The wry Romanian film A fost sau n- a fost? (2006), known in En - glish as 12:08 East of Bucharest, poses a seemingly passe question: Was there or was there not—“A fost sau n- a fost?”—a revolution in 1989? Most of the film takes place at a desk, as an on- air discussion inside a television studio. (It is often said that Romania’s 1989 events took place mostly on TV.) The pompous host (who is given to quoting Herodotus) is called Virgil Jderescu, a provincial TV station owner whose talk show is called Issue of the Day. This particular day is December 22, 2005, and the issue is what happened on the same date sixteen years earlier. After some potential panelists bow out, Jderescu goes live with a debt- ridden, alcoholic history teacher named Tiberiu M∫nescu and a grumpy, lonely pensioner named Emanoil Piscoci who dresses up as Santa Claus for children. The telecast backdrop shows the live image of a drab, unnamed Stalinist- style wide town square (thought to be Vaslui, the eastern Romanian hometown of the film’s director, Corneliu Porumboiu). The film’s nonaction is riveting: three men sitting in chairs. Jderescu keeps asking “Was there, or was there not, a revolution in our town?” M∫nescu recounts how on December 22, 1989, he had gone to their town square with three other teachers—conveniently, two are now dead and one departed for Canada—before 12:08 p.m., as part of a protesting vanguard. The timing is crucial because Nicolae Ceauoescu, the Romanian dictator, fled Bucharest by helicopter precisely at that time. The Santa Claus impersonator claims that he, too, went to the square, albeit after 12:08. Jderescu takes a call to the show: it’s the sentry on duty in the town square sixteen years ago, who denounces as a lie M∫nescu’s claim to have been on the square before 12:08. Another caller places M∫nescu at the corner bar drinking the whole day and night. As callers along with the host impugn M∫nescu’s story, the latter interjects, “Why split hairs over such stupidity?” The broadcast winds down by depicting—live on the studio backdrop—forlorn gray buildings, a darkening sky, streetlights turning on, and beautiful snow falling. The last phone- in caller says, “I’m just calling to let you know it’s snowing outside. It’s snowing big white flakes. Enjoy it now, tomorrow it will be mud . . . Merry Christmas, everybody!” The woman reveals that she lost her son on December 23, 1989, the day after the revolution.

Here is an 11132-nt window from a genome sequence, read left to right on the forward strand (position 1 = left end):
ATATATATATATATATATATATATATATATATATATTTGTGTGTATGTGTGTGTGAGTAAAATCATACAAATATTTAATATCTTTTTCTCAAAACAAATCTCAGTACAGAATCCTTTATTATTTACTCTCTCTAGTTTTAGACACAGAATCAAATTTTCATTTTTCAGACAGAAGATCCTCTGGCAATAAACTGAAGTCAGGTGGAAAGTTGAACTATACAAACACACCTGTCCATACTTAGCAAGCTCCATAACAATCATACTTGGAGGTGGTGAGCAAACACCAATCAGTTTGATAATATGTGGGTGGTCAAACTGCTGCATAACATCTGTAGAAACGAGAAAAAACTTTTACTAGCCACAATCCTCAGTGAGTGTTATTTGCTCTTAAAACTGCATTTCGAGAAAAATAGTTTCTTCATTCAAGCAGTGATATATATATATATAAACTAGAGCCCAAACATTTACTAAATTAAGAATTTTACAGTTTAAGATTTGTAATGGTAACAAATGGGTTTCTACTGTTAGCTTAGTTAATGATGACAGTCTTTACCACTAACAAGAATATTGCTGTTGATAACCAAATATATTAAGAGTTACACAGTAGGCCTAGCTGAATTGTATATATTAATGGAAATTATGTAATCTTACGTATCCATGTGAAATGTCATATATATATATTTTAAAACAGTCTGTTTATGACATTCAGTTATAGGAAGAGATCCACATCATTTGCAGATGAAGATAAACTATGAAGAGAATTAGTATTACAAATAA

The film seems to examine whether a revolution can take place if no one risks anything, at least in this town, and it seems to reinforce a general impression that Romania in 1989 was the grand exception. Romania, it is often said, was the only Eastern European country whose experience in 1989 was supposedly a coup, not a revolution. Or it is said that Romania did have a revolution, but it was stolen.1 Adding to this sense of exceptionalism, Romania turned out to be the only country besides Yugoslavia where socialism’s end was bloody. That carnage notwithstanding—officially Romania suffered 1,104 dead, mostly after December 22—it will be our argument that Romania in 1989 was not an exception but part of a continuum that includes East Germany as well as most other cases. Communist Romania had a minuscule opposition. It was a country of Tiberiu M∫nescus and Emanoil Piscocis, as well as Virgil Jderescus, but, as we shall see, Romania offers a fine example of what could be called nonorganized mobilization, which in 1989 was actually the norm across Eastern Europe. It was Communist- era Poland, usually taken as paradigmatic, that proved to be the grand exception. In Poland, the opposition was not a small coterie of dissidents or groups of people arrayed around private kitchen tables, taking advantage of the mass construction of self- contained (noncommunal) apartments to commiserate in trusted company. The opposition in Poland was societal, with organizations and physical spaces, Sunday sermons and flying universities, and a fully articulated alternative to the regime.2 Yet Romania, not Poland, experienced large street protests in 1989. That year, East Germany, too, had massive street demonstrations, even though, as in Romania, there was relatively little organized opposition. Back in the 1970s, most commentators thought that the capitalist